By Emily C. Kelly-Castro
On October 2, 2019, I attended the iJOBS Simulation: How to be a technical specialist. So, what does it mean to be a technical specialist you ask? A technical specialist works closely with patent lawyers to advise on specific patents. A patent lawyer will examine an invention, guide an inventor through the patent application process and help an applicant get a patent for your invention. So, you might ask yourself, what is a patent and why is it important? Based on the definition given by the Webster dictionary a patent is a written document securing for a term of years the right to exclude others from making, using, or selling an invention. What makes an invention patentable? The invention must:
- Encompass “patentable subject matter”
- Be useful
- Be new
- Be non-obvious
- Be supported by a written description of the invention, written by any person skilled in the art, and show the best way to do it.
This session was directed by two technical specialists, Victor Ghidu, Ph.D. and Thomas H. Walls, Ph.D., along with Shean Johnson, a legal staff recruiter. Victor Ghidu, Ph.D. is currently an associate at Morgan Lewis law firm while Thomas Walls, Ph.D. works as a Patent Attorney for Bausch Health. Shean Johnson is the Director of Legal Staff Recruitment for Elm & Broad Recruiting Solutions. For more information about the speakers, you can check out their bios on our iJOBs event webpage.
During the first part of this session, participants directed questions at each of the guest speakers. Here I will discuss some of the questions asks and a brief summary of what their collective responses were.
- What are some of the skills you look for when recruiting a technical specialist?
- The applicant must have a clear understanding of the technical background of a patent or a field, whether it is in engineering, pharmacology, or in the biochemistry field.
- A prospective technical specialist should have a willingness to be trained.
- Being able to “talk nerd”. It is important for technical specialists to have the ability to communicate the science written by a Ph.D. or MD to a lawyer and to a public audience.
- As a prospective technical specialist, you will need to educate yourself about topics outside your field of expertise. Some topics might not be within your technical field, but because you are the specialist you will be expected to learn about the topic and communicate your knowledge to the patent lawyer.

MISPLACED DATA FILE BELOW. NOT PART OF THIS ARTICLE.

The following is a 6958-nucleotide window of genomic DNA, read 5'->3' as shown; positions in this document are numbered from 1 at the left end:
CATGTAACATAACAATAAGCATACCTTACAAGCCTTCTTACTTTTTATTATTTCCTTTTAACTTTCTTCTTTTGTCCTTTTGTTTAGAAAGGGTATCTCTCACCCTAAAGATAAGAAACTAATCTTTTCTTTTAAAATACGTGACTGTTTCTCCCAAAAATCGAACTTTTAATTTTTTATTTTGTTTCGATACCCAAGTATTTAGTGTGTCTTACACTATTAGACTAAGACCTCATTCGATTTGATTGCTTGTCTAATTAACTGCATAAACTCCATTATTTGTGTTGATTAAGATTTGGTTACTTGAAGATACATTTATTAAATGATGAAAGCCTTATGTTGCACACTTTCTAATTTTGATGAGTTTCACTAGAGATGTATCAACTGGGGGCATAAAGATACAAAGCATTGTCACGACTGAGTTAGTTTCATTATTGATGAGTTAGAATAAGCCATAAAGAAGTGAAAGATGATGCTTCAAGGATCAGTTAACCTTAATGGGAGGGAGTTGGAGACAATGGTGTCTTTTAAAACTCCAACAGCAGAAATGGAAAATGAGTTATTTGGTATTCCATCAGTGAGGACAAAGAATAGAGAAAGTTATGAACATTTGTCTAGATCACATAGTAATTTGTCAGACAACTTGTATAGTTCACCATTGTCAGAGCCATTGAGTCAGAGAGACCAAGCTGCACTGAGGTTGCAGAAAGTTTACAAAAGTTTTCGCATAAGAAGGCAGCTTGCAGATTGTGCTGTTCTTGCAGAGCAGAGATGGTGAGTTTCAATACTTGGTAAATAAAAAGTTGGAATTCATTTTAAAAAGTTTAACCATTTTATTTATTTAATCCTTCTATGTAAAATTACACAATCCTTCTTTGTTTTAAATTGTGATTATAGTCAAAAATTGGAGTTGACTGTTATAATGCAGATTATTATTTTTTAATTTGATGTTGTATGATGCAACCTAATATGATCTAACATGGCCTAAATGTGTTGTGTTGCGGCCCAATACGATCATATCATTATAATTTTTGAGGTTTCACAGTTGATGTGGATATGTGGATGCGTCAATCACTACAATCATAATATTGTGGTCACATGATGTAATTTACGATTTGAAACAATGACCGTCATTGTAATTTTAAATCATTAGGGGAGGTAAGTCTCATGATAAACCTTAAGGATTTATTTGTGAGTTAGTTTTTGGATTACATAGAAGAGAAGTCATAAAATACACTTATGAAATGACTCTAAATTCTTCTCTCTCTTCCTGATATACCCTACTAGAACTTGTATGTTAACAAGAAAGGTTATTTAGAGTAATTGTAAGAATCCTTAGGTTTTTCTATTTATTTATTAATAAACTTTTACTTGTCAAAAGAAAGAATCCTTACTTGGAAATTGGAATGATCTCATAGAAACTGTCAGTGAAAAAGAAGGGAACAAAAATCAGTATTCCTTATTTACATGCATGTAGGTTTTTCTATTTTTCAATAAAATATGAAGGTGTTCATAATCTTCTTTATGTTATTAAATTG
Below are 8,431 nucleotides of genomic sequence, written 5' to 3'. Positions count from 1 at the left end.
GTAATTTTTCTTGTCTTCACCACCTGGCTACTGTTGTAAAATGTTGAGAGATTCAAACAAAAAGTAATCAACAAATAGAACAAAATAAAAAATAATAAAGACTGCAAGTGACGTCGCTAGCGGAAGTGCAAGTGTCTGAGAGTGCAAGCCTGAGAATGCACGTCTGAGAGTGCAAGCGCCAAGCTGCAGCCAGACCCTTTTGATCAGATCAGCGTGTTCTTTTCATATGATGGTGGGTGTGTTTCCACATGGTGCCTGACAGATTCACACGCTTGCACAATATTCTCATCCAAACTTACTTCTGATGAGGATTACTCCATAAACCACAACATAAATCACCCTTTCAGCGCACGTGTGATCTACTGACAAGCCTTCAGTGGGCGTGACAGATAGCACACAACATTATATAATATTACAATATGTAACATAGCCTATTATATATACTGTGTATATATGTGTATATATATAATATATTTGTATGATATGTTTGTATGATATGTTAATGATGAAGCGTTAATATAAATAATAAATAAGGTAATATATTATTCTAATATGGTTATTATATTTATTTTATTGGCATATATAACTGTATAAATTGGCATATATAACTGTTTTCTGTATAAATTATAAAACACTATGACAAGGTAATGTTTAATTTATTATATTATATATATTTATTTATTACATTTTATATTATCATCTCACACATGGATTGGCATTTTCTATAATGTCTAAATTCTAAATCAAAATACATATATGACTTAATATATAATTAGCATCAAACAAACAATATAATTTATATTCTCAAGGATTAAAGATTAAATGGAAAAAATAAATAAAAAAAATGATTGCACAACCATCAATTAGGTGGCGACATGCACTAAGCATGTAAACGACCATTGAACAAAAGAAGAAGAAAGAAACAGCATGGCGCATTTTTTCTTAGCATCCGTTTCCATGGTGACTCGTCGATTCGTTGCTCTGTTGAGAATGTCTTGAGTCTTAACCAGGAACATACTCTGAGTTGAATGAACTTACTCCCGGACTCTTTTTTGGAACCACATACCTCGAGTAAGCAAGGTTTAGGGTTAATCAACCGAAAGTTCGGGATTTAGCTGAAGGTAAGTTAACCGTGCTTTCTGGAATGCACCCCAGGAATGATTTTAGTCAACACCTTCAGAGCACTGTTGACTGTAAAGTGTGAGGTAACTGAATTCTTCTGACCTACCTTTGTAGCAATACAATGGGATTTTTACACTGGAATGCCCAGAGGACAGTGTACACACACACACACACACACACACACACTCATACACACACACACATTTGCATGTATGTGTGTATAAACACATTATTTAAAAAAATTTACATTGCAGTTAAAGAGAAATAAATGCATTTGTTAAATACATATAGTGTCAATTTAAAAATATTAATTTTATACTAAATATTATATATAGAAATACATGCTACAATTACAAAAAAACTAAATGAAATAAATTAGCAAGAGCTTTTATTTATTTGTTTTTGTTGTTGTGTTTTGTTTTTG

- You should be able to write a proper, organized document using the correct language that describes the invention. It is important to find opportunities to improve your writing ability while completing your Ph.D. before seeking a position in technical writing.
- Is there a demand for technical specialists in the biological/health field?
- Right now, there is a high demand for technical specialists with technical expertise in electrical engineering, molecular biology, and physiology.
- Could you explain the interviewing process?
- Getting an interview is already a big step. When you get called for an interview you may be asked to discuss your research work, get quizzed on technical questions on your field, and demonstrate that you can communicate using appropriate technical language. The type of interview you get depends on the company, but you should be prepared for any of these scenarios. It’s also important to convey why you want to work in patent law.
- How would you describe the workload for a technical specialist?
- It depends on the type of law firm you work for. It would be really hard to tell you will be strictly working a “9 am to 5 pm” shift. It all depends on your workload and organization. Sometimes you will have to put in extra hours whether it is extended work nights or during the weekends. Small law firms are usually based on productivity, while large law firms get billed by the hour.
During the second part of this session, Victor and Thomas discussed two patent cases: a drug method case and a chemical compound case. A method patent doesn’t cover something physical or tangible, it covers the steps that need to be performed to complete a process. On the other hand, a chemical compound patent will cover either the chemical name or the chemical structure, or both. This comprises a core chemical structure with several optional chemical groups that may be attached to the core structure.
The first case discussed was about isobutyl gaba, or commercially known as Lyrica, and its derivatives for the treatment of pain. This is method case, where it describes how this one compound can be used to treat different types of pain. The patent was first filed in 1996, approved in 1997, supposed to expire in 2017, but it was extended until June 30, 2019, due to granting pediatric exclusivity.
The second case was about a γ-aminobutyric acid analog and its optical isomers. This is considered a chemical compound case, where you patent the whole compound, for any type of use. Having a compound patent weighs more than a methods patent because it covers a broader description when it comes to patenting an invention.
In both situations, a technical specialist will be responsible for studying in detail the invention that is desired to be patented. They will translate the science to the lawyer and work closely together to write up the patent document for the researcher’s invention.
This was a great event to learn about being a technical specialist in a patent law firm and how patents work are applied to scientific inventions. Personally, I was not aware of this type of opportunity as a researcher. Through this workshop, I learned that there are more ways of communicating science in environments outside of academia. If you are passionate about communicating science to a diverse audience, you should consider pursuing a career as a technical specialist.
Junior Editor: Eileen Oni
Senior Editor: Tomas Kasza